Mexico Has Its First Cross-Country Hiking Trail, And It’s Filled With Rich, Mayan Culture

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Mexico’s Yucatan Peninsula broke their record for most visitors in a year back in 2019, exceeding 3.2 million visitors that year. But with Mexico’s first long-distance hiking and cycling trail having recently been completed here as well, tourists from all over the world will be flocking in once more.

The community-focused tourist attraction and trail, which goes through the colonial haciendas, sacred cenotes, and other archeological sites, will give visitors a wonderful glimpse into the incredible history to Maya’s history.

Considering that most tourists travel to Mexico – Cancun in particular – with the 5-star hotels and impeccable beaches – getting them to visit the other history-filled areas isn’t always so easy, unless they happen to be history buffs.

But with the newly fixed Camino del Mayab, tourists will be flocking to experience the rich Mayan culture, history, food, and civilization. The entire hike is a 68-mile journey that hopes to aid in bettering the lives of the 14 communities of Mayan descendants that live along the trail.

The journey can take three days to cycle or five days to walk, those on the journey will begin in the town of Merida, then head to many abandoned haciendas. Much like the cotton plantation manors in the southern area of the United States run by Spanish families that grew a crop called henequen, which is a material used to make fibrous ropes.

These haciendas that are reminiscent of Mayan labor have long since been abandoned. Now they are used as camping destinations on the trail. It also passes through a number of Mayan communities, many of which have stores that offer a variety of handicrafts, as well as restaurants of which the food of the Yucatan and the Maya are said to be incredibly delicious.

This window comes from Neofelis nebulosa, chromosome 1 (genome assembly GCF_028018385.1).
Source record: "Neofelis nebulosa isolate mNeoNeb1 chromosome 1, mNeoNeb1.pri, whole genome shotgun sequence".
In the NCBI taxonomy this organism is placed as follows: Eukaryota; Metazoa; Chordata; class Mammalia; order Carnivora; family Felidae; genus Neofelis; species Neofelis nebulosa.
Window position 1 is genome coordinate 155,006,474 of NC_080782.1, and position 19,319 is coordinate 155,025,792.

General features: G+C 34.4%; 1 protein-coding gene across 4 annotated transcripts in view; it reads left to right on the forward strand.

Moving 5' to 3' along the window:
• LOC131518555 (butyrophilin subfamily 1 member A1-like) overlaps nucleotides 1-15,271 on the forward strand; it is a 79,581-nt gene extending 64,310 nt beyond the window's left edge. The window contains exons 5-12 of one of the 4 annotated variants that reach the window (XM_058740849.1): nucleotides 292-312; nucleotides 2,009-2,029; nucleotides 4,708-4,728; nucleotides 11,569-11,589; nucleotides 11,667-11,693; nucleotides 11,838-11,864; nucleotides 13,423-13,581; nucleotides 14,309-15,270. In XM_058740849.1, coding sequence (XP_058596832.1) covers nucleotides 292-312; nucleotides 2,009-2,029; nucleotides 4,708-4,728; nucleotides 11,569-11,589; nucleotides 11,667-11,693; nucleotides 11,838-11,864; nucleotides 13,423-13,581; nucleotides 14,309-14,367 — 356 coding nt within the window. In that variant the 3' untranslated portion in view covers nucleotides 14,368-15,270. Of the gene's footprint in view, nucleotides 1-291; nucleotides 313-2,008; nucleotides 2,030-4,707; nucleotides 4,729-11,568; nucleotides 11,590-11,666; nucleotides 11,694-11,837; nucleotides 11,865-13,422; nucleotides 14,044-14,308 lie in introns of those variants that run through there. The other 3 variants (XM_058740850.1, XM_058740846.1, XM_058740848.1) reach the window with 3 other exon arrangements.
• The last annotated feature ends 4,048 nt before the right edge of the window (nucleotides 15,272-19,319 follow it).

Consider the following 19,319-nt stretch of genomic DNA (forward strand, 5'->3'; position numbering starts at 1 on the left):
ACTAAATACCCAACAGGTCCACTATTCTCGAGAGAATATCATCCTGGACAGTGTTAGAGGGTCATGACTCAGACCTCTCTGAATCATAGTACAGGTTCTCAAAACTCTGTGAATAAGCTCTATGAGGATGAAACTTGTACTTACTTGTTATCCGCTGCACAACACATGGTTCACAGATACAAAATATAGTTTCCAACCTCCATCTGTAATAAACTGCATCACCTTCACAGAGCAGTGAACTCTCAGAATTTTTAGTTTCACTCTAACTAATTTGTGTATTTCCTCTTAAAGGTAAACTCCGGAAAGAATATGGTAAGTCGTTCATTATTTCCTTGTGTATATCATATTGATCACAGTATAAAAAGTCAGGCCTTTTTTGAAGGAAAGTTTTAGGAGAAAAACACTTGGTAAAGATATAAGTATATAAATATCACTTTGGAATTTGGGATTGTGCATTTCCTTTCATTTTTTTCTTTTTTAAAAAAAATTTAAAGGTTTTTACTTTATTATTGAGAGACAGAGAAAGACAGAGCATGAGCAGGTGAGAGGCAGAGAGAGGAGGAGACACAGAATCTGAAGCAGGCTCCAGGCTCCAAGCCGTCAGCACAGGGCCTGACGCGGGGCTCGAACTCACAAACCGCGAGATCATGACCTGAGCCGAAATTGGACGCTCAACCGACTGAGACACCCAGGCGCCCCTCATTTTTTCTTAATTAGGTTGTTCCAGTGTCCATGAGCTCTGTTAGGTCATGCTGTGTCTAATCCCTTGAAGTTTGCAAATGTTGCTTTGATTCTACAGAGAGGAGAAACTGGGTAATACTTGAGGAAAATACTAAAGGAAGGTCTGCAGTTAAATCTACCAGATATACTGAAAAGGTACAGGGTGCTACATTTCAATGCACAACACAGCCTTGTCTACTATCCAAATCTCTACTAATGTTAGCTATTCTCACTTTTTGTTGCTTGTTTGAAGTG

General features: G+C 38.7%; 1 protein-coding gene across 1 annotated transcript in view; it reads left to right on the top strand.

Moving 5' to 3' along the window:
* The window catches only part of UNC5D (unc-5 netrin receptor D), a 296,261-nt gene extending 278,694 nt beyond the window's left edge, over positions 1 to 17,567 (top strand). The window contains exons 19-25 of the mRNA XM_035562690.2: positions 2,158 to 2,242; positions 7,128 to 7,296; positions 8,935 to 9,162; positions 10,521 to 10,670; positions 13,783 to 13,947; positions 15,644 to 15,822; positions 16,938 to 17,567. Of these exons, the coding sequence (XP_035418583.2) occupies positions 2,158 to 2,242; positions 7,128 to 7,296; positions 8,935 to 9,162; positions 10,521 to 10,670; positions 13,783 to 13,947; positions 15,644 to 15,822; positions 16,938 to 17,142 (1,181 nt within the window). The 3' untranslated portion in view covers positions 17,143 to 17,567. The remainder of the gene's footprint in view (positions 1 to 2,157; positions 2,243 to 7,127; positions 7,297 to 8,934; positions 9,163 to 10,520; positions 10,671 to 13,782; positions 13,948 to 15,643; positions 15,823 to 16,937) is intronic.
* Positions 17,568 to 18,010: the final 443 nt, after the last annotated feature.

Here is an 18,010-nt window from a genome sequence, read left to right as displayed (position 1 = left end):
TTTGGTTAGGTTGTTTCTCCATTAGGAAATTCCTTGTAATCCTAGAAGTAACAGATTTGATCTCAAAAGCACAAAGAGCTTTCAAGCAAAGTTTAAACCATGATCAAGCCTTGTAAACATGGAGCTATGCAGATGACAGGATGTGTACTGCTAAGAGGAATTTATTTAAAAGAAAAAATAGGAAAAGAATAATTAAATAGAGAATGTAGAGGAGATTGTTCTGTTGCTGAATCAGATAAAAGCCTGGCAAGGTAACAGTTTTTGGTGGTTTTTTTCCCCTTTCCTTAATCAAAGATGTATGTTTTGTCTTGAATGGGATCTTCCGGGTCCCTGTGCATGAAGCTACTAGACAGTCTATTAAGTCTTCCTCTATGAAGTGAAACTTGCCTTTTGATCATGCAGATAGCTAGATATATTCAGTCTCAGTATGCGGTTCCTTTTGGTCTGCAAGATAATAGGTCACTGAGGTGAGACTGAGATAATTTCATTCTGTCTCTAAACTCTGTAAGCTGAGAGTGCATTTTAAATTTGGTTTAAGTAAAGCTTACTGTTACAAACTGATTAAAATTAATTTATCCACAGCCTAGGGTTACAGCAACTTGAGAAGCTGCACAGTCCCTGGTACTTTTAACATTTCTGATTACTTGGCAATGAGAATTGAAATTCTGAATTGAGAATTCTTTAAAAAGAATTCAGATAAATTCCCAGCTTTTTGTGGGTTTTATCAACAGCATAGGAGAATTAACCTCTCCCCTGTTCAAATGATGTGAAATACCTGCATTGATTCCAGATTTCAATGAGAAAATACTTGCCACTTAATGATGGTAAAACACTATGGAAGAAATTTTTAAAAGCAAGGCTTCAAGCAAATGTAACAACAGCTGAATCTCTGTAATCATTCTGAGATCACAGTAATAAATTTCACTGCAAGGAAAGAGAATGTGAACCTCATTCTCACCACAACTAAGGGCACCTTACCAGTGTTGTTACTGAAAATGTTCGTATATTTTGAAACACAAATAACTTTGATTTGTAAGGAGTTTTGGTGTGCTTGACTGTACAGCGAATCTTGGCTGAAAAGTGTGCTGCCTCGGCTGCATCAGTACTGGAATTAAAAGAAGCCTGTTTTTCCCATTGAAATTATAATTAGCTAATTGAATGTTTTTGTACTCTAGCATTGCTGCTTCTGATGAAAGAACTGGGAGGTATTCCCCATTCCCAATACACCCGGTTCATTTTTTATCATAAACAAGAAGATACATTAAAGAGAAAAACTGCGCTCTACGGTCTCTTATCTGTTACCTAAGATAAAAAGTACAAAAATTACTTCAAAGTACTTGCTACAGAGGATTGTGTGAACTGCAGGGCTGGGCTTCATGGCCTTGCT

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Moreover, there are cenotes, which are plenty of freshwater sinkholes all around. The Mayas believed that these cenotes were doorways to the underworld, while also performing a number of religious ceremonies inside, around, and above them.

All throughout the trail is also a jungle where various birds and other types of tropical animals are found, especially by those that look closely into the lush foliage.

It’s at the very top of the pyramid of Kulkulkan at Mayapán where the Camino del Mayab ends. Although there is still a trail that passes through the country roads which will lead them to the Ticul or Uxmal to see more of the beautiful ruins.

Although the Yucatan civilization collapsed during the 9th century and having become slaves in the 15thcentury, they managed to remain strong in the region. Since then, these locals have worked to keep their ancestral homes, animals, cities, foods and culture work for themselves, rather than being overrun by large hotel corporations.

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And whether you’re a lover of Mexico or not, or possibly one that enjoys these types of camino walks, the Camino del Mayab is definitely worth the time.


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